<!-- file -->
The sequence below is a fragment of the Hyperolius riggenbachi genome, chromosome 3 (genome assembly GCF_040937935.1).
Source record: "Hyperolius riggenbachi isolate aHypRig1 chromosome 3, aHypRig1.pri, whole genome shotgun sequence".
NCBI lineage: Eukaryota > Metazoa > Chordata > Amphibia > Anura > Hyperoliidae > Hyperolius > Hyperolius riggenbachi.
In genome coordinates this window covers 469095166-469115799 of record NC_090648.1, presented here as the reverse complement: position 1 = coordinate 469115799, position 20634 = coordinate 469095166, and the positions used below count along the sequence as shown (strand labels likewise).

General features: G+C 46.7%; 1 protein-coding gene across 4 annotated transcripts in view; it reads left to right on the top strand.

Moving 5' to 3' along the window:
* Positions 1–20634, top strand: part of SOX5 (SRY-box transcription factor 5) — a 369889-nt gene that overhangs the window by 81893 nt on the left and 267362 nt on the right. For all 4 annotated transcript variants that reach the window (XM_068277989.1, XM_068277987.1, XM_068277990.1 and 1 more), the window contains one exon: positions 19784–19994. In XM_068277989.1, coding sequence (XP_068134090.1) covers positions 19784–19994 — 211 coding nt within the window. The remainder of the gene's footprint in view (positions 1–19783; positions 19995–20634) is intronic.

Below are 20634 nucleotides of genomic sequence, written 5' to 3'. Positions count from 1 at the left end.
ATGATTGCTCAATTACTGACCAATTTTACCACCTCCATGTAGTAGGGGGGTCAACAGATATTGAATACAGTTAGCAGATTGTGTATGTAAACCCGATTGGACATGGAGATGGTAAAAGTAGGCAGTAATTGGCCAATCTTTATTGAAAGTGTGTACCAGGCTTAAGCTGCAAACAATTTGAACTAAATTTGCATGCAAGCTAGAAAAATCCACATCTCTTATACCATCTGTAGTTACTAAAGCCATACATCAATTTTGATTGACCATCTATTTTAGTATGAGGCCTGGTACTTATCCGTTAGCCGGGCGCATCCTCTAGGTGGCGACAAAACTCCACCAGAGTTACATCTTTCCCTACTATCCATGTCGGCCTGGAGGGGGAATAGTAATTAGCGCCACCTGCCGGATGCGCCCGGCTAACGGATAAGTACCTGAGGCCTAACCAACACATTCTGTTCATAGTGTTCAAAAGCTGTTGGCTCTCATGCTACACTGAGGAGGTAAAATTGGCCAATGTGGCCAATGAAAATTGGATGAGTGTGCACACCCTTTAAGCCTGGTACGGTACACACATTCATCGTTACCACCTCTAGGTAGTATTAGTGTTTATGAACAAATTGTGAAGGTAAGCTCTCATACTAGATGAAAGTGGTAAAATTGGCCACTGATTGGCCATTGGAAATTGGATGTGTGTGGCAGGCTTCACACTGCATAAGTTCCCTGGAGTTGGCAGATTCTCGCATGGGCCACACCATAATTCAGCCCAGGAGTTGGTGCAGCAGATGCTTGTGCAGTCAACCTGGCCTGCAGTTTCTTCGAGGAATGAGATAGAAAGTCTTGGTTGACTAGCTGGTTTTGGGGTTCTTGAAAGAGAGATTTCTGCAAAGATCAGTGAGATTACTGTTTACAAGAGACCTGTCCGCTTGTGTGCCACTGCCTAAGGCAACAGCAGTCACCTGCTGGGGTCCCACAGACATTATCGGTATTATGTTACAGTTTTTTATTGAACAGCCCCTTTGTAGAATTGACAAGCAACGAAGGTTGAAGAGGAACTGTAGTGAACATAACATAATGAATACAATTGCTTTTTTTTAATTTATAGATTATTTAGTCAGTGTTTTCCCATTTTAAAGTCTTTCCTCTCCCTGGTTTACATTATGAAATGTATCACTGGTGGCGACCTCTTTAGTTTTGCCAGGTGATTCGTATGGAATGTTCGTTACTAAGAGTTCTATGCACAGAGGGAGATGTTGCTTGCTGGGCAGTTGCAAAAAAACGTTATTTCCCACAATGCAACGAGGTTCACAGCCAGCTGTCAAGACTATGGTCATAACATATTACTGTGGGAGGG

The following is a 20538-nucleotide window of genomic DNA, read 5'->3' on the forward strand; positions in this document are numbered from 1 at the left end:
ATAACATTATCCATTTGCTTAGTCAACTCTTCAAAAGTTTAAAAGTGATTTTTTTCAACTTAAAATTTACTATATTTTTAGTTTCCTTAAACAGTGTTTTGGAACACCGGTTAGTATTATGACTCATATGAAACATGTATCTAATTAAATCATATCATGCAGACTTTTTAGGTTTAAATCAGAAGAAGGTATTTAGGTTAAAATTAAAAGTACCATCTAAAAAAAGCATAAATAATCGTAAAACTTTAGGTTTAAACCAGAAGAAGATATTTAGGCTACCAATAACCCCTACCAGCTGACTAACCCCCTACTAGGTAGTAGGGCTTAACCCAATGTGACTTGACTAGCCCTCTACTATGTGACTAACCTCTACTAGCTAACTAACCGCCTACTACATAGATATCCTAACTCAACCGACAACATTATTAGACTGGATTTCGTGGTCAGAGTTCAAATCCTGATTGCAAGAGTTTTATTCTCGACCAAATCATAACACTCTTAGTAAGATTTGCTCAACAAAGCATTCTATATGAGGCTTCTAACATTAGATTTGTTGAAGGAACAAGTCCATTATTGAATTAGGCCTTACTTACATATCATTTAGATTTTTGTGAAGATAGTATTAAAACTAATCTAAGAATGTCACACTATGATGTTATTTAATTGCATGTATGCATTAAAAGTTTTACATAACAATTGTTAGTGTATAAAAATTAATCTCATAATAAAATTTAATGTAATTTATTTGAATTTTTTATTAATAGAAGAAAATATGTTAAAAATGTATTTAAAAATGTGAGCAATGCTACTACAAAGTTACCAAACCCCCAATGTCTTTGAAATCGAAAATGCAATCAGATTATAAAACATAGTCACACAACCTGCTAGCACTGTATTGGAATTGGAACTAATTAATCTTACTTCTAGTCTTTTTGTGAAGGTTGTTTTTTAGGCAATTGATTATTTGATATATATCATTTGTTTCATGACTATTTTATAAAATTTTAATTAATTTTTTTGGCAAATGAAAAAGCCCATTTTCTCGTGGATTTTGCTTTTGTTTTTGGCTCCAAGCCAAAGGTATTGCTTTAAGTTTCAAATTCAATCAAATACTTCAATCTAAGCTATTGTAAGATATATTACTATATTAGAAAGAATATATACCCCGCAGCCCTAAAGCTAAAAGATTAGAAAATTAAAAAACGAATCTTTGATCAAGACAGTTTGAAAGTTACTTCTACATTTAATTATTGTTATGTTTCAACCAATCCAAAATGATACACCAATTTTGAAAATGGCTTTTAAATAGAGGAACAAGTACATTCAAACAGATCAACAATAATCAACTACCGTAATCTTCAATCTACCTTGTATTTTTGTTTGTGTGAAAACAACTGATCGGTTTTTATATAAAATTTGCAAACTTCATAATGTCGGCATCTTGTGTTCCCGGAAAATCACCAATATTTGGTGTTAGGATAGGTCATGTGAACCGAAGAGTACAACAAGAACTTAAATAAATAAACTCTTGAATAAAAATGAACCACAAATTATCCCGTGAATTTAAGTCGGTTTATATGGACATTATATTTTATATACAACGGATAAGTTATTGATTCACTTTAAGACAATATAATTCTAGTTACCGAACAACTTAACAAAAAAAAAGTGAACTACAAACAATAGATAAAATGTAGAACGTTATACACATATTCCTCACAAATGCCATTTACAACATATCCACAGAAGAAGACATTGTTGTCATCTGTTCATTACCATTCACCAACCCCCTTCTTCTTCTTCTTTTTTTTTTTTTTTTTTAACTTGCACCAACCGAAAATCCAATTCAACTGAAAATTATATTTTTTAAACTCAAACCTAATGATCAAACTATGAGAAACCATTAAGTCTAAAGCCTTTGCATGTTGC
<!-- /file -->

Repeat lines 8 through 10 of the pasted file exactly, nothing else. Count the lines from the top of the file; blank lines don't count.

Below are 20634 nucleotides of genomic sequence, written 5' to 3'. Positions count from 1 at the left end.
ATGATTGCTCAATTACTGACCAATTTTACCACCTCCATGTAGTAGGGGGGTCAACAGATATTGAATACAGTTAGCAGATTGTGTATGTAAACCCGATTGGACATGGAGATGGTAAAAGTAGGCAGTAATTGGCCAATCTTTATTGAAAGTGTGTACCAGGCTTAAGCTGCAAACAATTTGAACTAAATTTGCATGCAAGCTAGAAAAATCCACATCTCTTATACCATCTGTAGTTACTAAAGCCATACATCAATTTTGATTGACCATCTATTTTAGTATGAGGCCTGGTACTTATCCGTTAGCCGGGCGCATCCTCTAGGTGGCGACAAAACTCCACCAGAGTTACATCTTTCCCTACTATCCATGTCGGCCTGGAGGGGGAATAGTAATTAGCGCCACCTGCCGGATGCGCCCGGCTAACGGATAAGTACCTGAGGCCTAACCAACACATTCTGTTCATAGTGTTCAAAAGCTGTTGGCTCTCATGCTACACTGAGGAGGTAAAATTGGCCAATGTGGCCAATGAAAATTGGATGAGTGTGCACACCCTTTAAGCCTGGTACGGTACACACATTCATCGTTACCACCTCTAGGTAGTATTAGTGTTTATGAACAAATTGTGAAGGTAAGCTCTCATACTAGATGAAAGTGGTAAAATTGGCCACTGATTGGCCATTGGAAATTGGATGTGTGTGGCAGGCTTCACACTGCATAAGTTCCCTGGAGTTGGCAGATTCTCGCATGGGCCACACCATAATTCAGCCCAGGAGTTGGTGCAGCAGATGCTTGTGCAGTCAACCTGGCCTGCAGTTTCTTCGAGGAATGAGATAGAAAGTCTTGGTTGACTAGCTGGTTTTGGGGTTCTTGAAAGAGAGATTTCTGCAAAGATCAGTGAGATTACTGTTTACAAGAGACCTGTCCGCTTGTGTGCCACTGCCTAAGGCAACAGCAGTCACCTGCTGGGGTCCCACAGACATTATCGGTATTATGTTACAGTTTTTTATTGAACAGCCCCTTTGTAGAATTGACAAGCAACGAAGGTTGAAGAGGAACTGTAGTGAACATAACATAATGAATACAATTGCTTTTTTTTAATTTATAGATTATTTAGTCAGTGTTTTCCCATTTTAAAGTCTTTCCTCTCCCTGGTTTACATTATGAAATGTATCACTGGTGGCGACCTCTTTAGTTTTGCCAGGTGATTCGTATGGAATGTTCGTTACTAAGAGTTCTATGCACAGAGGGAGATGTTGCTTGCTGGGCAGTTGCAAAAAAACGTTATTTCCCACAATGCAACGAGGTTCACAGCCAGCTGTCAAGACTATGGTCATAACATATTACTGTGGGAGGG

The following is a 20538-nucleotide window of genomic DNA, read 5'->3' on the forward strand; positions in this document are numbered from 1 at the left end: